It should also be repeated that, while our Tradition may praise our soldiers’ piety and willingness to serve in the military as a service to their fellow human beings, it nevertheless does not canonize anyone on the basis of military valor. For example, such a saint as Alexander Nevski was placed in the church calendar not for his achievements in battle but because of the ascetic life he later embraced in becoming a monastic.

Also, as the splendid Russian tradition has it, people who die in war and other human atrocities are “passion-bearers” because they resemble Christ in suffering and dying, even more than in living. Rather, as praiseworthy as any service to others is, including military service, our tradition has marked soldiery as somewhat removed from Christian life. For example, Canon 12 of the First Ecumenical Council reads:
“As many as were called by grace, and displayed the first zeal, having cast aside their military girdles, but afterwards returned, like dogs, to their own vomit, so that some spent money and by means of gifts regained their military stations; let these, after they have passed the space of three years as hearers, be for ten years prostrators.”

And our tradition knows that this is so, because to kill, even if it is not murder, leaves a deep wound:
“Our Fathers did not consider murders committed in the course of wars to be classifiable as murders at all, on the score, it seems to me, of allowing a pardon to men fighting in defense of sobriety and piety. Perhaps, though, it might be advisable to refuse them communion for three years, on the ground that they are not clean-handed.” (St. Basil, canon 13)

The culture surrounding us glorifies war. This glorification has produced much suffering not only from physical injuries but also wounds to the mind and soul. Such glorification ends up playing the perverse purpose of holding our soldiers to the impossible standards of the false axiom of a “just war”, and thus of setting them up for even greater suffering and a deep sense of being alone and abandoned, while providing the rest of us, the ones who do not serve in the military, with a false sense of moral superiority, as if our hands were clean.

The Church Fathers, St Basil among them, see war in a different light. The blessed saint knows that killing in war wounds the soldier. In an eschatological light — the light of Christ — soldiers do not need moral expiation, but need to be healed. Of its nature, killing is always a sin, and sin is always self-injuring. Being injured by killing others is not unnatural or evil, but rather the natural consequence of an unnatural act. It is not the suffering that is the problem. On the contrary, hurting is paradoxically part of the healing process itself and a sign of the goodness of one’s soul. Rather the problem is the killing that our soldiers do on behalf of all of us.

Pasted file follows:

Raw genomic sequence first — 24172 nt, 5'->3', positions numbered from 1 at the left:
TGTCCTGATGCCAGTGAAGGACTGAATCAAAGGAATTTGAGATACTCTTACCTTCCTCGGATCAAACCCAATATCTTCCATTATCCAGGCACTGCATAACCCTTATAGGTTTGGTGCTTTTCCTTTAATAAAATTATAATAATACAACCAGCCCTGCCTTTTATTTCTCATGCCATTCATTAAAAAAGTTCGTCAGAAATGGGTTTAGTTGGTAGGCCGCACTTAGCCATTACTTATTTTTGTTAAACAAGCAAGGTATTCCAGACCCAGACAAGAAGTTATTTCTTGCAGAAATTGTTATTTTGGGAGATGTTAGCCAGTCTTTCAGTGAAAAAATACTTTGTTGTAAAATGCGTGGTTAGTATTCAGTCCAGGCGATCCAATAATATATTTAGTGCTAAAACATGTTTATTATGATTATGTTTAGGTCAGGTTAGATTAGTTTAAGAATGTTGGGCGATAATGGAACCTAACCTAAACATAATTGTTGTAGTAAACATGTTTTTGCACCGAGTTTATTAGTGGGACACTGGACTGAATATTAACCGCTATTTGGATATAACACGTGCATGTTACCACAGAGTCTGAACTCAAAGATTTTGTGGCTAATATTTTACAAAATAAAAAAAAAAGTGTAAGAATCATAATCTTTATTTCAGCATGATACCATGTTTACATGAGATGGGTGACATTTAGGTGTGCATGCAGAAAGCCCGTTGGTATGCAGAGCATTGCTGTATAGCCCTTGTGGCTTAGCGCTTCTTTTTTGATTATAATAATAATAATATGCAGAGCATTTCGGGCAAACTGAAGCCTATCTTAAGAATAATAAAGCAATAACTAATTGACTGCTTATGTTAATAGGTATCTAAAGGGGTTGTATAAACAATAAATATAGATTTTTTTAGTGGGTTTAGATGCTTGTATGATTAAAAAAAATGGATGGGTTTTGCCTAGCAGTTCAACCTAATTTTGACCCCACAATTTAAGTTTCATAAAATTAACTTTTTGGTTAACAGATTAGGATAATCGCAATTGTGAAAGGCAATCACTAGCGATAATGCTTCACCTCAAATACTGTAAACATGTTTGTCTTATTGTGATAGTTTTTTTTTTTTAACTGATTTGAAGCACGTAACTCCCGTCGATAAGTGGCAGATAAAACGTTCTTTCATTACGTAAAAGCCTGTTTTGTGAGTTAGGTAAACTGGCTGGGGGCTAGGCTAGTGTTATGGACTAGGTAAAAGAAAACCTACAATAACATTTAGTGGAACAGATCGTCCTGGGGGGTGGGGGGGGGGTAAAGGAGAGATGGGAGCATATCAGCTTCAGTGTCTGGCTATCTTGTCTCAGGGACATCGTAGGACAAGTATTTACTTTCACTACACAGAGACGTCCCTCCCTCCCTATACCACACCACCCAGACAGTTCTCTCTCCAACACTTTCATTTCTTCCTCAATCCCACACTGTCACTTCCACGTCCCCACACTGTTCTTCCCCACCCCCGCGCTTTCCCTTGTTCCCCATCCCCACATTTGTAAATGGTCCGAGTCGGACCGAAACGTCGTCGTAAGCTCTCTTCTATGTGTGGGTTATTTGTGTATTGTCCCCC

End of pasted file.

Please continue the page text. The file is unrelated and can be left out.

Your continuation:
Therefore, it is rather indifference to killing — a more or less unintended consequence of the romanticizing of war — that is evil, a grave spiritual-psychological illness indeed. This is the reason for which, in our Tradition, it seemed essential to keep soldiers who have killed or injured others away from Communion for a time, as our canons have it. This is not a punishment for what they have done — their killing under obedience is not murder — but it is an allowance for convalescence of the mind and heart, for time to heal, in order for this hurting itself to mature into Christ’s own health.

We dare to say bluntly what our great ascetics have always known and pointed out: that taking someone else’s life wounds and indeed, in a sense, kills one’s own. Indeed, we do not take our Lord’s words that “all those who take a sword will die by a sword” (Mt 25:62) to mean that anyone who takes a life deserves to die — God forbid! — but rather to indicate that killing always distances us from the one who “is Life” (John 14:6). Our canons and traditional practices show this. Our great ascetics and mystics, such as Sts. Dionysius the Areopagite and Macarius the Great, and our deepest minds, such as Fyodor Dostoevsky, learned from Christ that all people are one and they can do harm to each other only at their own peril.